Ethanol impact on gasoline prices

Study finds ethanol impact lowered wholesale gasoline prices $0.16 to $1.37 per gallon over past decade.

Du and Hayes conducted a study that was published in Energy Policy to assess the impact ethanol has had on gasoline prices. In the 2009 study, they used data from prior to 2008. Since then, ethanol production in the United States has increased more than 50 percent. The authors recently updated the report findings using up through 2010. The purpose of the study was to quantify the impact of ethanol on gasoline prices paid by consumers. Regional and national impacts as well as long- and short-term impacts were included.

Long-term impact

During the first decade of the new millennium, ethanol production increased from 1.8 to 13.2 billion gallons per year in the United States. This growth in production resulted in an average decrease of wholesale gasoline prices during this period by $0.25 per gallon nationally. On a regional basis, the East Coast showed the smallest savings at $0.16 and the Midwest had the largest saving at $0.39 per gallon. The Midwest is home to large corn production areas as well as ethanol refineries and uses more ethanol.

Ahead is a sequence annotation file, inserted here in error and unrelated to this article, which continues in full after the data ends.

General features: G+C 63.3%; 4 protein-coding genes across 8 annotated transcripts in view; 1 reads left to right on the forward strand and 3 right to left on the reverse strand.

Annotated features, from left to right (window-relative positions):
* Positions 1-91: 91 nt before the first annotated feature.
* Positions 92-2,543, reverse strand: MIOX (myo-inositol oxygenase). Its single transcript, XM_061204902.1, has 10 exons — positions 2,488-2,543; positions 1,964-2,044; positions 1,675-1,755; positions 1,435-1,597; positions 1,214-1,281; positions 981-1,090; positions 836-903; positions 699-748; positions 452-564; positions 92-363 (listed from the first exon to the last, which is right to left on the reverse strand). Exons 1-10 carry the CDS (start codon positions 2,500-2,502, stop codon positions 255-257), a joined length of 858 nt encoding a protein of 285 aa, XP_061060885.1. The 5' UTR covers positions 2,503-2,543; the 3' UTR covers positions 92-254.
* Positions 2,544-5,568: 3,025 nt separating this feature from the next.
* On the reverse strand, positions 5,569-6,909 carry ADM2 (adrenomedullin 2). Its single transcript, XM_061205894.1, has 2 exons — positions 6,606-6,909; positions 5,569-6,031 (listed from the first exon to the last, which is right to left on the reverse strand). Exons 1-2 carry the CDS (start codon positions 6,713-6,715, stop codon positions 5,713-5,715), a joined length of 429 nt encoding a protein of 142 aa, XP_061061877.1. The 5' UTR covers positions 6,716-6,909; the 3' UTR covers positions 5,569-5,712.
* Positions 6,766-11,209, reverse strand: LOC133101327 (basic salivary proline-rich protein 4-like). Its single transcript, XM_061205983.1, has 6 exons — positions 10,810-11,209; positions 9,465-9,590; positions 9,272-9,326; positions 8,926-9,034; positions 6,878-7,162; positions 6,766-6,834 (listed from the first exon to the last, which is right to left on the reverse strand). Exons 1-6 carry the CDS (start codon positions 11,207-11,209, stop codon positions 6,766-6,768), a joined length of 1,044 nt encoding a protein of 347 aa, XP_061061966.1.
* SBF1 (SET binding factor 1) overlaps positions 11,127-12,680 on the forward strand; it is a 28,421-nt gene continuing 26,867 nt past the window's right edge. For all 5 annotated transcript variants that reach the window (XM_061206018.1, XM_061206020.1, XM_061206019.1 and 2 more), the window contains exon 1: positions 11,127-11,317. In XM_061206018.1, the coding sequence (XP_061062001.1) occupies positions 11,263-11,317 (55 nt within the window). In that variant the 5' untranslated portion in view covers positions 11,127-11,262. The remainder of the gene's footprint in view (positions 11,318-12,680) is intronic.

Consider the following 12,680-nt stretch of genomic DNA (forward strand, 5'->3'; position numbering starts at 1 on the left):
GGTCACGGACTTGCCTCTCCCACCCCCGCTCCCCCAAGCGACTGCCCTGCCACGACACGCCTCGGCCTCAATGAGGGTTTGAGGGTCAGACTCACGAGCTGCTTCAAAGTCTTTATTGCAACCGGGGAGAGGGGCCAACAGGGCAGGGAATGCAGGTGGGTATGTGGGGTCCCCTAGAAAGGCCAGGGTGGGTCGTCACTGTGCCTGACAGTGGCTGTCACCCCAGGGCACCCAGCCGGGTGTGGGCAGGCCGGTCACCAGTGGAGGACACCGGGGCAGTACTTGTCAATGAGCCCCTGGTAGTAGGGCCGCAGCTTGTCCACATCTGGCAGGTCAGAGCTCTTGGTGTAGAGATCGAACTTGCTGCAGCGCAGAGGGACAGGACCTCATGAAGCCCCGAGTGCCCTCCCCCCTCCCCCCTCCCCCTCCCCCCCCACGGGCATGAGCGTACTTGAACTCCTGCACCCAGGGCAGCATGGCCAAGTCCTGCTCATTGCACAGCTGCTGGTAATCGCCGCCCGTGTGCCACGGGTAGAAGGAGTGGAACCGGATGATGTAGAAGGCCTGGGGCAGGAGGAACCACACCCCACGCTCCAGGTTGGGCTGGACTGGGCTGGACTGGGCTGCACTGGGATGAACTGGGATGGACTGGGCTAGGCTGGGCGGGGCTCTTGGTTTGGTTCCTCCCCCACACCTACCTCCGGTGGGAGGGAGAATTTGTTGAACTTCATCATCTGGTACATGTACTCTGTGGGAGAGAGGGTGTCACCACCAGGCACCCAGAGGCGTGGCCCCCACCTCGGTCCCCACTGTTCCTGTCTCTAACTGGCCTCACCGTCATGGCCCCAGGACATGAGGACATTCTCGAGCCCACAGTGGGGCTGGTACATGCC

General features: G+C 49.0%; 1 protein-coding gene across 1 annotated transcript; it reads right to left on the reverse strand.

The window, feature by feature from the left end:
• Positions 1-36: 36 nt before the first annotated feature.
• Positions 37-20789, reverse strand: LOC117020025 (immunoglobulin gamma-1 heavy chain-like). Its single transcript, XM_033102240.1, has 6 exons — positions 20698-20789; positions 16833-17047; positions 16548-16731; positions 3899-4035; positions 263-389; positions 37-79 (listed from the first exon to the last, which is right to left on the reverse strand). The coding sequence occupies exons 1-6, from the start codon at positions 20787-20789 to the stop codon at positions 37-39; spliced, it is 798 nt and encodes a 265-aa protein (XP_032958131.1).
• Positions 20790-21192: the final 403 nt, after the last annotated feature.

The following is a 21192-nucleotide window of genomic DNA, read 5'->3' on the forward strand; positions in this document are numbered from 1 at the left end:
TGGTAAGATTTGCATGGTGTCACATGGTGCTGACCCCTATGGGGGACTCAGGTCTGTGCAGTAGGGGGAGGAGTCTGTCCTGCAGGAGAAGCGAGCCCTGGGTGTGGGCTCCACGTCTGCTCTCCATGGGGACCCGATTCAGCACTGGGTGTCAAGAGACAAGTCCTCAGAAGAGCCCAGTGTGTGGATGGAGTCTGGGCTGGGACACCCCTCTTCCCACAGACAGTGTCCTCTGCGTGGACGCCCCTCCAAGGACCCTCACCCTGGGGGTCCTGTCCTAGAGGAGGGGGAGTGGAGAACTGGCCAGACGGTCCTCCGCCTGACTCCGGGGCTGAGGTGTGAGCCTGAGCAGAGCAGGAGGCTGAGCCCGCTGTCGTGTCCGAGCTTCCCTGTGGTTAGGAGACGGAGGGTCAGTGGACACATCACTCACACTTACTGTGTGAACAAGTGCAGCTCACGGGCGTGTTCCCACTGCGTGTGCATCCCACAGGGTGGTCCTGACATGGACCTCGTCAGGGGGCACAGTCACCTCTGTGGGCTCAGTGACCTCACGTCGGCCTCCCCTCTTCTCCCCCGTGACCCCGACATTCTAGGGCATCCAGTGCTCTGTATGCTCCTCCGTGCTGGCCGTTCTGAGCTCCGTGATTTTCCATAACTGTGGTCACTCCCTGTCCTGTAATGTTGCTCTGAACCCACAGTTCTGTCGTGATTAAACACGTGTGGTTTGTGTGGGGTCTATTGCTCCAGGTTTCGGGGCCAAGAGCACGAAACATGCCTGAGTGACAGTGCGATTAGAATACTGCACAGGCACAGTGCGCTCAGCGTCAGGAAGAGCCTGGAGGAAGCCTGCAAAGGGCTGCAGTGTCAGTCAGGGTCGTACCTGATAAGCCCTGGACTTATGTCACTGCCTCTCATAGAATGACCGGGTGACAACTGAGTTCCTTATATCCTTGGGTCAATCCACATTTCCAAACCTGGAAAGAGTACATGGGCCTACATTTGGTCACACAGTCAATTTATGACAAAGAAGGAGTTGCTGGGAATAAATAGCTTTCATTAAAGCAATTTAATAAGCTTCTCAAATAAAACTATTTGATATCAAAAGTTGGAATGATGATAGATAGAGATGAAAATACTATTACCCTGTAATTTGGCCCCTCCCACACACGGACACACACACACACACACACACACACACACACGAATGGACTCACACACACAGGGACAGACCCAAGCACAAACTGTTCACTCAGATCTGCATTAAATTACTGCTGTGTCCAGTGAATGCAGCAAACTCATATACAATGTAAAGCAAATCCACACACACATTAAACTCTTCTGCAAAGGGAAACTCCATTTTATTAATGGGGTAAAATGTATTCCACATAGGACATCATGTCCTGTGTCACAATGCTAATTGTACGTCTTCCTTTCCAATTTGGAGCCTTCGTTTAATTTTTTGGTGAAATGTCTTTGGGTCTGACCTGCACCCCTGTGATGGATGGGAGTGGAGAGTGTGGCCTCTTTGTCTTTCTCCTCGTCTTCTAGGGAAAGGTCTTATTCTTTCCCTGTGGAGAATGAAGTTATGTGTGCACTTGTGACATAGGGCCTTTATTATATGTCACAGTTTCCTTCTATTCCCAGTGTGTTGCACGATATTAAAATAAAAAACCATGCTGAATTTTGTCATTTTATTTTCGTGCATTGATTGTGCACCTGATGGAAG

Short-term impact

The long-term national savings tells the story of price impact averaged over a decade. With recent spikes in gasoline prices and increased production of ethanol, data for 2010 only was analyzed separately to get an idea of impact more recently. During 2010, the East Coast had the lowest savings of $0.58 per gallon and the Midwest had the highest saving at $1.37 per gallon.

The decrease in wholesale gasoline prices by region for two time periods in the United States.

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What if we eliminated ethanol?

The drought of 2012 has fueled the threat of a crop shortage, resulting in record-high commodity prices. A variety of organizations, mostly led by livestock producers and food processors, has urged congress to relax or reduce the Renewable Fuels Mandate requiring the blending of 13.2 billion gallons of ethanol in 2012. But what would happen to the price of gasoline if we were to eliminate ethanol? This report found that under a wide range of parameters the gasoline price increase would be of “historic proportions” ranging from a 41 to 92 percent increase. With a little math, we can see that using $3.75 pump prices (as of August 23, 2012), eliminating ethanol would result in pump prices ranging from $5.28 to $7.20 per gallon.

For more information, read the full report: The Impact of Ethanol Production on US and Regional Gasoline Markets.

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